Yusuf Hassan Wada, a 21-year- old pharmacy student of Usmanu Danfodiyo University, Sokoto, is the winner of the recent Pharmanews PANSite of the year award. In this interview with Pharmanews, he explains how he achieved the feat, while encouraging other youths to follow their passion, regardless of difficulties, stating that it will pay off in the end. Excerpts:
Tell us a little about your early life.
I was born on 12 July 1997, and I started my education in Lagos, precisely in Festac. My father had been working here, but he was later transferred out of Lagos. I concluded my primary school education in 2006, and was enrolled into a boarding school in Jigawa, same year. I graduated from secondary school in 2013.
I went to Usmanu Danfodiyo University for a remedial programme because I couldn’t make it for UTME that year. I got admission into Usmanu Danfodiyo University School of Matriculation Studies, for a year programme, which qualified me for admission to study Pharmacy in 2014.
Presently I am a 500-level student of Pharmaceutical Science, looking forward to my graduation by November 2019.
Why did you decide to study Pharmacy?
Actually, as at when I went to the School of Matriculation Studies, I didn’t know much about Pharmacy, but I’ve always had a passion to serve humanity. I look forward to solving many problems facing my society, one of which I discovered was drug abuse. I was also on the lookout for the profession which would enhance my campaign against drug abuse in my community. And then I realised Pharmacy would be of great help to my vision, so I went for it.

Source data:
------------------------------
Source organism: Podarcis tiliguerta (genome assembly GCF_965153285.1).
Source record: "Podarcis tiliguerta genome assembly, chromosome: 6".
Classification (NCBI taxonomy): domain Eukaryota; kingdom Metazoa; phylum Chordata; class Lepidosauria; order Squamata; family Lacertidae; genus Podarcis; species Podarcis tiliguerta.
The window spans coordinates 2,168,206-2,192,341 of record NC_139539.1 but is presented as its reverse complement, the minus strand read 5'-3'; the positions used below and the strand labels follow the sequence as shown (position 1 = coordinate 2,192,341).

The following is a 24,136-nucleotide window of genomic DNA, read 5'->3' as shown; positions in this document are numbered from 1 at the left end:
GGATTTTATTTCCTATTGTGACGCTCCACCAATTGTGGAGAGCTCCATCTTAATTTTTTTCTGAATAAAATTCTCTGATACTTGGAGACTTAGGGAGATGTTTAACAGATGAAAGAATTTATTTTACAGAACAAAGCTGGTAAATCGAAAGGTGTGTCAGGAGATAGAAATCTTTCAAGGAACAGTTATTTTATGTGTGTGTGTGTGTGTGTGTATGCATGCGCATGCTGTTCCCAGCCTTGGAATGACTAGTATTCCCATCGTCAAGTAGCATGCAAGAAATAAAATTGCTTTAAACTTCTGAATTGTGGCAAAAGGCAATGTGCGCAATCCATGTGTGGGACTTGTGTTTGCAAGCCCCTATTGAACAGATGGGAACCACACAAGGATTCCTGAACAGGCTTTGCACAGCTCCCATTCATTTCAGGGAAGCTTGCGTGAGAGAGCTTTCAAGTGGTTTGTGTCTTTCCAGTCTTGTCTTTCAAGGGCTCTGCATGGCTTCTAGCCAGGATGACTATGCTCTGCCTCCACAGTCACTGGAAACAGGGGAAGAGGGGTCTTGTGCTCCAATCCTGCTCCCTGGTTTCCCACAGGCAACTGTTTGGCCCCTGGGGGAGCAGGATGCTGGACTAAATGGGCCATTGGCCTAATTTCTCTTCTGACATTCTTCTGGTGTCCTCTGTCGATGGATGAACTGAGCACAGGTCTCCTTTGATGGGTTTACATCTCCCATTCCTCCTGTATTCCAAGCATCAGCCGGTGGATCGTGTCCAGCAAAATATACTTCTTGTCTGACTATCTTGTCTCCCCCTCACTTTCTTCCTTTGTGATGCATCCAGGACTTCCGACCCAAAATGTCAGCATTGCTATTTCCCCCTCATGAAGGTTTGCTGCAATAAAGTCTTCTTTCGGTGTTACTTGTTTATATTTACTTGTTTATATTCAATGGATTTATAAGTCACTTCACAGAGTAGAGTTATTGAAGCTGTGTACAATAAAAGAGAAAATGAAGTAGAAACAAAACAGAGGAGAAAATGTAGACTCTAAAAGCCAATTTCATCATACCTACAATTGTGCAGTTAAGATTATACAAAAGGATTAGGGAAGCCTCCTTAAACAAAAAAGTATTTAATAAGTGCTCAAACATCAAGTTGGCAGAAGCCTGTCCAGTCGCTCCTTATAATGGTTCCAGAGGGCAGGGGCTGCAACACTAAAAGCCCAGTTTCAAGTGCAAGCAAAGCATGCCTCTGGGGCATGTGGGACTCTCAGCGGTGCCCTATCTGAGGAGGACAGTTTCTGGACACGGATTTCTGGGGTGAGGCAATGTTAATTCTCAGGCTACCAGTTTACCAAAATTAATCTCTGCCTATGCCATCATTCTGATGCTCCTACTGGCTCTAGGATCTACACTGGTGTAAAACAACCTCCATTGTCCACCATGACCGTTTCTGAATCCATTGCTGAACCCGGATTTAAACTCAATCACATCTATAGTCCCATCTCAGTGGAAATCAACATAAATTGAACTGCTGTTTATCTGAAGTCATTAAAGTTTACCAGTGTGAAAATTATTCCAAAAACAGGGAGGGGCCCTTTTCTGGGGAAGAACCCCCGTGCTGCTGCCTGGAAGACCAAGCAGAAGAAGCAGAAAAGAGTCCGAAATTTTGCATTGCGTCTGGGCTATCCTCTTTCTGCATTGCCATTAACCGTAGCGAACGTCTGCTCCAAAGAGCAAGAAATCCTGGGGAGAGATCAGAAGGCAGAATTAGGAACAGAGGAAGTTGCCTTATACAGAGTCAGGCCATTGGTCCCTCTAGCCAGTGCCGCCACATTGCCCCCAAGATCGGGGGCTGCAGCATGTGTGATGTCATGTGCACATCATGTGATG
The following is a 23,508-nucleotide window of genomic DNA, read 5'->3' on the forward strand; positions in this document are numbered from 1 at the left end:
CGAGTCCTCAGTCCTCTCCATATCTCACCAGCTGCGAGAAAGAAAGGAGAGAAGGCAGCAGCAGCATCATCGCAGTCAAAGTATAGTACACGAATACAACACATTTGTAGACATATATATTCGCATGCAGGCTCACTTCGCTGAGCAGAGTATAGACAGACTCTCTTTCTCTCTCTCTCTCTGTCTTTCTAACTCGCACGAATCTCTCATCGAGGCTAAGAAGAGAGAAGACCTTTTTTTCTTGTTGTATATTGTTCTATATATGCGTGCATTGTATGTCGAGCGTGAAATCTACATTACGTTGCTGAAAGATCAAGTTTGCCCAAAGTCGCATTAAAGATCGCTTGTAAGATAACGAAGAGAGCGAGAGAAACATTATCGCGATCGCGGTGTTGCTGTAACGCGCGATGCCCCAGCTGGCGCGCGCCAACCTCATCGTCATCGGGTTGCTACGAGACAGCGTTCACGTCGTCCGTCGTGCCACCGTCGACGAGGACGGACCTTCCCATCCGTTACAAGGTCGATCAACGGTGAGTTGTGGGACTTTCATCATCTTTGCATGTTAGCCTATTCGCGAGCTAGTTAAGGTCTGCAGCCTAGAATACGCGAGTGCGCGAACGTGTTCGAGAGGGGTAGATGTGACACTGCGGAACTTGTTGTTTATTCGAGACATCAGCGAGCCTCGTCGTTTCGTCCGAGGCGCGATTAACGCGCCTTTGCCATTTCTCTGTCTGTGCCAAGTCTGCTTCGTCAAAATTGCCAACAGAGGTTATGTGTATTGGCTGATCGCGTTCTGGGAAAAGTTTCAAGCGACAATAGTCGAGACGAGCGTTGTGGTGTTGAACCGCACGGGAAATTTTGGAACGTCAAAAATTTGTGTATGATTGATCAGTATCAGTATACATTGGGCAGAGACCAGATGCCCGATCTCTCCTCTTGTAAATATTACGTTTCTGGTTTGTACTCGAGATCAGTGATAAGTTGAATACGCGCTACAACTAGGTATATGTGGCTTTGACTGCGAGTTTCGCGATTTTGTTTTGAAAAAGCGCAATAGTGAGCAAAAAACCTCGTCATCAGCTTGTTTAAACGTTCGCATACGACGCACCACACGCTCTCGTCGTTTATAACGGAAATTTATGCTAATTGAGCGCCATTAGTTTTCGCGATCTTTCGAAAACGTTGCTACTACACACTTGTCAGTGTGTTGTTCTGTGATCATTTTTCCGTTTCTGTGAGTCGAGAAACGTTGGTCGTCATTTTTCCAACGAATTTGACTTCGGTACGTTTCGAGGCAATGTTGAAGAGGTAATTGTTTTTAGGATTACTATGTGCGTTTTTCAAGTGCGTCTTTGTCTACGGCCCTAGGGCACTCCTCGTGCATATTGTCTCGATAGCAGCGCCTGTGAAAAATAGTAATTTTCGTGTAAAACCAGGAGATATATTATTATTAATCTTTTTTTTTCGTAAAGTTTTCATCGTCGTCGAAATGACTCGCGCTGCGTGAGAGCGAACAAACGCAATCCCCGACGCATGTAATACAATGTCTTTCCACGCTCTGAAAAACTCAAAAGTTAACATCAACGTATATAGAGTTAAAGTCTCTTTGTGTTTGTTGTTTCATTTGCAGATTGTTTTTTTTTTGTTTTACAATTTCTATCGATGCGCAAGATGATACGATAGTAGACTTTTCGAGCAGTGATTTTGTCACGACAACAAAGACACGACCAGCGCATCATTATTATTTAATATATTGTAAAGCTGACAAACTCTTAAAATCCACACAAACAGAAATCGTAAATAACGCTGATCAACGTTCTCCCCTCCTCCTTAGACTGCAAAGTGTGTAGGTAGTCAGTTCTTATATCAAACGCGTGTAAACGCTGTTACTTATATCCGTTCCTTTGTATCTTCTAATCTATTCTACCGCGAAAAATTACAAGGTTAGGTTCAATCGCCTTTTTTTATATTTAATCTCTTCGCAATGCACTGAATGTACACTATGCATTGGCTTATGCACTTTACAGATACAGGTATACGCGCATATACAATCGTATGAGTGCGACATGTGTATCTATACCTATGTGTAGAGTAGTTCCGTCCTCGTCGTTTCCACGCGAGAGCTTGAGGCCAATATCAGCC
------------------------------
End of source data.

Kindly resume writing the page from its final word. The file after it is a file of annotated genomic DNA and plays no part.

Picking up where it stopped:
When I was in secondary school, I didn’t have a passion for any medical course because I had the notion that most medical practitioners don’t usually have time to rest. However, as soon as I got into the School of Matriculation Studies, I met a lot of people who encouraged me to go for Pharmacy.
As a student, I have started so many things. I have presented so many articles on drug abuse, and currently I am undergoing a state survey in Sokoto. I am carrying out a survey on the menace of drug abuse amongst students. We got approval from the state government early this year, and we are looking at the possibility of publishing it this year.
So how has the journey been, combining your studies with social and community activities?
It has been a long journey for me; a long journey in the sense that it is not an easy task combining writing, doing researches, engaging in pharmaceutical work and also being active on social media and community campaigns. But, then, everything has been purposeful and we are here now.
What prompted your advocacy activities?
Actually, my passion to rid my community of drug abuse and misuse triggered my campaign against the menace. The journey began when I started writing articles on drug abuse, and I have more than 25 articles published already. I started writing for national dailies just last year, and my awareness campaign on drug abuse in secondary schools was along that line too.
The vision for advocacy against drug abuse has taken me to several places I wouldn’t have gone by myself. I was at the health minister’s office at one time to seek approval for my advocacy. I became a member of the Arewa Foundation, and I was given several portfolios, such as the marketing manager and the programme coordinator. We took our advocacy and television programme to almost 35 schools in the first phase last year, and we have many programmes still running. We are trying to see how we can incorporate more schools into the programme.